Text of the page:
© Ministry of Culture and Sports
Air-view of the citadel
The settlement of Doliani develops on a hill, which engulfs the Kalamas river from the west and partly the south. The position is naturally protected given that the west and south slopes are rocky, very steep and not accessible. To protect the most accessible north and east side double fortification walls were constructed, contemporary with the foundation of the city in the second half of the 4th century B.C. The accessible southwestern part of the citadel were also reinforced with a wall. The fortification consists of two successive enclosures. The inner fortification wall underwent many repairs and thus kept in a very good condition. A second wall enclosed the rest of the settlement that lies on the gentle slopes of the hill.

The double fortification wall was reinforced by the existence of towers and frontal retrenchments. Both the inner and outer enclosure are constructed in pseudo-isodomic masonry and their width varies between 3.50 and 4.50 m The construction was made using local limestone. The stone blocks are positioned so as to form two fronts, the gap between them being filled with smaller rubble. The fortification had a monumental arched gate on the external wall and at least four more gates in the interior wall, with the possibility of existence and a fifth one.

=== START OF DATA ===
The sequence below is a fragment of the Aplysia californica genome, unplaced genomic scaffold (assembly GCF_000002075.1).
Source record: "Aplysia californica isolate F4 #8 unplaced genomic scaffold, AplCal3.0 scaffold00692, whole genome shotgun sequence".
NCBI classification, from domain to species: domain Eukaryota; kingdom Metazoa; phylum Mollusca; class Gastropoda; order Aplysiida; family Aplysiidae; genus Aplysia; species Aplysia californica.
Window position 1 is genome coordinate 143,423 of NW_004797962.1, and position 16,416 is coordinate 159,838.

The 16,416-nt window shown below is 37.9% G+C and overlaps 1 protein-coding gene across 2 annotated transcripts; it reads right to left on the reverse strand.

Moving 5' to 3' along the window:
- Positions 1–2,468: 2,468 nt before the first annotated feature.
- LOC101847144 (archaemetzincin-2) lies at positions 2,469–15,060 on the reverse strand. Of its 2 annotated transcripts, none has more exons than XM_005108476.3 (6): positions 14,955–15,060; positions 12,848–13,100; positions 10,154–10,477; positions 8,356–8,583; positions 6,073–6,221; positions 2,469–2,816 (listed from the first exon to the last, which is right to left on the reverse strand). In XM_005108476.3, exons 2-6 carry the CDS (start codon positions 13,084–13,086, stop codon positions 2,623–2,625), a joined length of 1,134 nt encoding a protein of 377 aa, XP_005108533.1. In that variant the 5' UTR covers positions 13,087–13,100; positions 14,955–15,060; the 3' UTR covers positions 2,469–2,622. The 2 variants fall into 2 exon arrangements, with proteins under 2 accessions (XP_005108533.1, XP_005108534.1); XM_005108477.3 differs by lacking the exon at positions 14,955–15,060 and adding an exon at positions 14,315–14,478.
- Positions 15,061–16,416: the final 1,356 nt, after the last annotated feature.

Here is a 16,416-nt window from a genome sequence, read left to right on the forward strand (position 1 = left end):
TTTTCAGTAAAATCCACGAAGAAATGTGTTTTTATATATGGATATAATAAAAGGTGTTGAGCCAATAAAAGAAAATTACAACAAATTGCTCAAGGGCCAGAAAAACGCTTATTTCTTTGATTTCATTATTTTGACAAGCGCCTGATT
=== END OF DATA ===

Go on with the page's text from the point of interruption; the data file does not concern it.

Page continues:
Due to the continuous habitation inside the citadel, later embankments have completely covered the oldest buildings, of which only two have been investigated: a large rectangular building, probably a Hellenistic house, located in the northeastern part of the citadel, near the fortification, and its successive building to the north, which dates in the same period but bears later alterations and additions. At the highest point of the citadel in the northwest dominates a square tower, which by its masonry can be dated to the late Byzantine period. A partially preserved building with arched openings built on the south tower of the inner fortification dates probably in the Post Byzantine period.

All over the citadel the remains of later era buildings are visible today, mostly houses of agricultural character. The buildings are connected by precincts of dry stone masonry and communicate through paths, while in the center of the village there was a stone-built threshing floor.
Vasiliki Lamprou, archaeologist